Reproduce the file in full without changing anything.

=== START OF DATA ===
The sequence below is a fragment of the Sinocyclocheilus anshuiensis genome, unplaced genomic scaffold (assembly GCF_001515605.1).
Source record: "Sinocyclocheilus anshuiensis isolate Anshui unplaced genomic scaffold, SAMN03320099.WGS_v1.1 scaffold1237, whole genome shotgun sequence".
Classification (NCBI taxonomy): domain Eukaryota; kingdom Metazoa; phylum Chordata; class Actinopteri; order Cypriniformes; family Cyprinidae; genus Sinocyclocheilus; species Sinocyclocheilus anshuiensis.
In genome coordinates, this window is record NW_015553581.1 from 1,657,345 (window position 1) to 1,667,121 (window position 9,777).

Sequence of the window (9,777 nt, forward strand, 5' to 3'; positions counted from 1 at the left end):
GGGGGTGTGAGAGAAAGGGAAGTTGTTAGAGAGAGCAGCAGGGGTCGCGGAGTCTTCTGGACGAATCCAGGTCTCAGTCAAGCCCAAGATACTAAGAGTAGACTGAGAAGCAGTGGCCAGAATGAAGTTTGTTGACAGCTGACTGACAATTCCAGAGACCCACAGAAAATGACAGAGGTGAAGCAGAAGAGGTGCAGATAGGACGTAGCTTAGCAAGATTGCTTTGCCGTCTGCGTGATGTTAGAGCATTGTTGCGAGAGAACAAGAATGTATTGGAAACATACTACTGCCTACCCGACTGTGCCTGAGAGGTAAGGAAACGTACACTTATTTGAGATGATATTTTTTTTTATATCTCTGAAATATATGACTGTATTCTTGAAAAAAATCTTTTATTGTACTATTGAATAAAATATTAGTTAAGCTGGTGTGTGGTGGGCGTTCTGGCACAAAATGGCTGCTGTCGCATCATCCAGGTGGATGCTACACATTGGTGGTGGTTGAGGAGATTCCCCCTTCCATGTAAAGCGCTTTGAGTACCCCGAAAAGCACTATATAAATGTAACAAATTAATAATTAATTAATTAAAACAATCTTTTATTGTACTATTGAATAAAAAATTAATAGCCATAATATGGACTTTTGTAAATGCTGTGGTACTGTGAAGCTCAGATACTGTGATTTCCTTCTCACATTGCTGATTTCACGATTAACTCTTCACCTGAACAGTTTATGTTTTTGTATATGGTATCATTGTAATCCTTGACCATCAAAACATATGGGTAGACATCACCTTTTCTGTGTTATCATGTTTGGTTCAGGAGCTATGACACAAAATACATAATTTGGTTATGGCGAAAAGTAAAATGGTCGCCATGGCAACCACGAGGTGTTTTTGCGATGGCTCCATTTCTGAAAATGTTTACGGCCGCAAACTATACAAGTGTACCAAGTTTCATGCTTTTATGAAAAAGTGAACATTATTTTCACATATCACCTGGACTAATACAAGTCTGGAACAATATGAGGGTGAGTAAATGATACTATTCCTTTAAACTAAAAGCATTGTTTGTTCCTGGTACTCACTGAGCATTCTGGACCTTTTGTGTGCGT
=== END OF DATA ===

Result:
The sequence below is a fragment of the Sinocyclocheilus anshuiensis genome, unplaced genomic scaffold (assembly GCF_001515605.1).
Source record: "Sinocyclocheilus anshuiensis isolate Anshui unplaced genomic scaffold, SAMN03320099.WGS_v1.1 scaffold1237, whole genome shotgun sequence".
Classification (NCBI taxonomy): domain Eukaryota; kingdom Metazoa; phylum Chordata; class Actinopteri; order Cypriniformes; family Cyprinidae; genus Sinocyclocheilus; species Sinocyclocheilus anshuiensis.
In genome coordinates, this window is record NW_015553581.1 from 1,657,345 (window position 1) to 1,667,121 (window position 9,777).

Sequence of the window (9,777 nt, forward strand, 5' to 3'; positions counted from 1 at the left end):
GGGGGTGTGAGAGAAAGGGAAGTTGTTAGAGAGAGCAGCAGGGGTCGCGGAGTCTTCTGGACGAATCCAGGTCTCAGTCAAGCCCAAGATACTAAGAGTAGACTGAGAAGCAGTGGCCAGAATGAAGTTTGTTGACAGCTGACTGACAATTCCAGAGACCCACAGAAAATGACAGAGGTGAAGCAGAAGAGGTGCAGATAGGACGTAGCTTAGCAAGATTGCTTTGCCGTCTGCGTGATGTTAGAGCATTGTTGCGAGAGAACAAGAATGTATTGGAAACATACTACTGCCTACCCGACTGTGCCTGAGAGGTAAGGAAACGTACACTTATTTGAGATGATATTTTTTTTTATATCTCTGAAATATATGACTGTATTCTTGAAAAAAATCTTTTATTGTACTATTGAATAAAATATTAGTTAAGCTGGTGTGTGGTGGGCGTTCTGGCACAAAATGGCTGCTGTCGCATCATCCAGGTGGATGCTACACATTGGTGGTGGTTGAGGAGATTCCCCCTTCCATGTAAAGCGCTTTGAGTACCCCGAAAAGCACTATATAAATGTAACAAATTAATAATTAATTAATTAAAACAATCTTTTATTGTACTATTGAATAAAAAATTAATAGCCATAATATGGACTTTTGTAAATGCTGTGGTACTGTGAAGCTCAGATACTGTGATTTCCTTCTCACATTGCTGATTTCACGATTAACTCTTCACCTGAACAGTTTATGTTTTTGTATATGGTATCATTGTAATCCTTGACCATCAAAACATATGGGTAGACATCACCTTTTCTGTGTTATCATGTTTGGTTCAGGAGCTATGACACAAAATACATAATTTGGTTATGGCGAAAAGTAAAATGGTCGCCATGGCAACCACGAGGTGTTTTTGCGATGGCTCCATTTCTGAAAATGTTTACGGCCGCAAACTATACAAGTGTACCAAGTTTCATGCTTTTATGAAAAAGTGAACATTATTTTCACATATCACCTGGACTAATACAAGTCTGGAACAATATGAGGGTGAGTAAATGATACTATTCCTTTAAACTAAAAGCATTGTTTGTTCCTGGTACTCACTGAGCATTCTGGACCTTTTGTGTGCGT